The agents did not mention the Espionage Act while they talked with her. And they did not hint at the possible prison-for-a-decade consequences of what they suspected she had done: mailing a classified NSA document to a media outlet. On June 5, the day Winner’s arrest was belatedly announced, The Intercept published a story based on a leaked NSA document detailing Russian attempts at cyberattacks against the U.S. election infrastructure. Though The Intercept has no knowledge of who sent the document, several publications reported that Winner mailed it to The Intercept, which has published a statement about its role in the case.

Her interrogation on June 3 began innocently enough. The first few minutes revolved around making her house safe for agents who would search it, which meant making sure her dog wouldn’t bite anyone, and making sure her guns (she had three) were secured. The conversation then took a decidedly casual turn.

“How long have you had your dog?” Garrick asked.

“She’s actually a foster,” Winner replied. “I’m rehabilitating her so hopefully she can get adopted later on.”

“How old is she?”

“Oh, we don’t really know. She’s one of those.”

“Yeah,” Garrick said. “One of my dogs was a rescue and when I got him … I was the only guy who could touch him.” He later added, “If you can tell, we’re all dog people.”

Garrick mentioned that his dog urinated “all over the place” at the outset, but eventually got used to its new home and started licking all visitors. Winner replied that her dog had been kept in a kennel and neglected her whole life. As they chatted, the other FBI agent, Wallace Taylor, offered to put her groceries into her refrigerator.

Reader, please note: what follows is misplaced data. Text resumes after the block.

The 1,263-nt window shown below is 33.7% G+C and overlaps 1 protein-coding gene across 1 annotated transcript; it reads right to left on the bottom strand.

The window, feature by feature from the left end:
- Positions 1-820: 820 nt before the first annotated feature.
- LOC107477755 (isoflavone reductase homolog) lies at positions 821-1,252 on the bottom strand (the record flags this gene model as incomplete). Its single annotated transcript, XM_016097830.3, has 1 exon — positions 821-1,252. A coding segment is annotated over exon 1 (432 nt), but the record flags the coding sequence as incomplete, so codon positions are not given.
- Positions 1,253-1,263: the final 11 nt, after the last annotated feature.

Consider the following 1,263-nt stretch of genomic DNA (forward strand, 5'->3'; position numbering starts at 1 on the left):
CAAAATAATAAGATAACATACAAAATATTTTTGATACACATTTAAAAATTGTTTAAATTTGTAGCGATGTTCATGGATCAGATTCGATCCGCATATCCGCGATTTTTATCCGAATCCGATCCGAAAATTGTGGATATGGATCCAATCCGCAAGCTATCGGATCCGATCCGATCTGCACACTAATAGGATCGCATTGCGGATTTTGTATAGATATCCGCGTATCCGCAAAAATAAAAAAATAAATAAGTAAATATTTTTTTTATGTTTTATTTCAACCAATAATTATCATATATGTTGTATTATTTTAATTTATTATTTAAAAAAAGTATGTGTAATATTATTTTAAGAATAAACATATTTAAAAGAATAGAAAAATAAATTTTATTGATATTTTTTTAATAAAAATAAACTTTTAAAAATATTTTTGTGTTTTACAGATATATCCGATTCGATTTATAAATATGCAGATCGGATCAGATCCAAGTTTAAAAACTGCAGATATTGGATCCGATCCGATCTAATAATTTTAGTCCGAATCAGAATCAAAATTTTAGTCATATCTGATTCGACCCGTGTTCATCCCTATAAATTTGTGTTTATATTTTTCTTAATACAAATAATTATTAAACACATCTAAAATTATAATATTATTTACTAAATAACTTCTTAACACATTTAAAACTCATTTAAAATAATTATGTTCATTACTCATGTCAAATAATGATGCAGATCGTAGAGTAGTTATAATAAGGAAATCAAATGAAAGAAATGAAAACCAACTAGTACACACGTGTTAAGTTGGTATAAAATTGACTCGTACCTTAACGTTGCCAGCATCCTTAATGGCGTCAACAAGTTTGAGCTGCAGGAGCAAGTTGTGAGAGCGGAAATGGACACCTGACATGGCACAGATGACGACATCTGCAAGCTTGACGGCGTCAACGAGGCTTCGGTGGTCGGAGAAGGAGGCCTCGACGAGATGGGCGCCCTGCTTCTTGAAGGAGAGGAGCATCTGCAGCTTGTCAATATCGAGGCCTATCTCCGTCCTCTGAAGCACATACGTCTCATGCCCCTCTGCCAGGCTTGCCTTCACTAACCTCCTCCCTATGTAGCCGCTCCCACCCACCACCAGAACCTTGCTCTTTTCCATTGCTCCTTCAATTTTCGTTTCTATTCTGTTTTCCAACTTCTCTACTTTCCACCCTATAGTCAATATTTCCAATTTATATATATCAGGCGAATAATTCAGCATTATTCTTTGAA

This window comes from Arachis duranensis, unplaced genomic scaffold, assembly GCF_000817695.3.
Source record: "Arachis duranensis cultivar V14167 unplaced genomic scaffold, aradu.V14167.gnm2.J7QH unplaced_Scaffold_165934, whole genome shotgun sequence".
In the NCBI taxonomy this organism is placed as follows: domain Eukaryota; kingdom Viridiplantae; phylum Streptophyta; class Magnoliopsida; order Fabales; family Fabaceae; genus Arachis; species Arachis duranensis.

The conversation turned to her service in the Air Force. Once more, the agents employed convivial banter. When Winner mentioned that she was stuck for four years in a Maryland posting, one of the FBI agents said, “I can beat you. You know where my first Air Force assignment was?”

“What?” Winner asked.

“Minot, North Dakota.”

They made jokes about the cold weather – the transcript is interspersed with parenthetical descriptions of laughter — and then Garrick spoke about one of his FBI postings.

“I was seven years in D.C., and that was about six and a half too long,” he cracked.

“Oh yeah, D.C.,” Winner said.

“They keep asking if I want to go up there,” Garrick said. “I’m like, ‘Uh, no. No. No thank you.’ I’m done with that.”

Garrick inquired about her Crossfit workout routine.

“I did it for like six months, and I hurt myself,” Garrick offered. “Just every single day was pain.”

The transcript of their Crossfit conversation went on for more than two pages, with idle chat about box jumps and stress fractures and bench pressing (“So power lifting … what’s your favorite stuff?”). It’s a classic tactic of softening up a target, creating a false sense that the agents are your friends rather than, as often turns out to be the case, soon-to-be witnesses against you in court.

“You’re trying to get information from somebody, so being confrontational, bellicose, threatening — for the most part is counter-productive,” notes Jeffrey Danik, a retired FBI agent who spent nearly three decades investigating white collar crimes, violent crimes, and terrorism. “You can’t let them start thinking that this is some kind of confrontational, confinement-ending interview.” That goes for all types of suspects, he said, whether a bank teller who purloined $100, or a serial rapist with a dozen victims. “It’s how 99 percent of them go,” Danik told me. In an email, he added, “When they are friendly, which they usually are, it really defuses people’s anxiety.”

The feigned friendliness of FBI agents is not just a matter of getting people to loosen up. One of the government’s briefs in the Winner case argues that by being “exceedingly friendly” and always keeping their voices at a “conversational level” and carrying “no visible weapons,” the agents acted in a way that created a non-custodial environment. It’s a law-enforcement twofer: by acting polite, law enforcement agents persuade people to talk and lift from themselves the obligation to inform people of their right not to talk. In a way, FBI interrogations are akin to con games, with the mark played by ordinary citizens whose interests are not actually served by chatting with law enforcement agents pretending they’d just like to clear up a minor misunderstanding.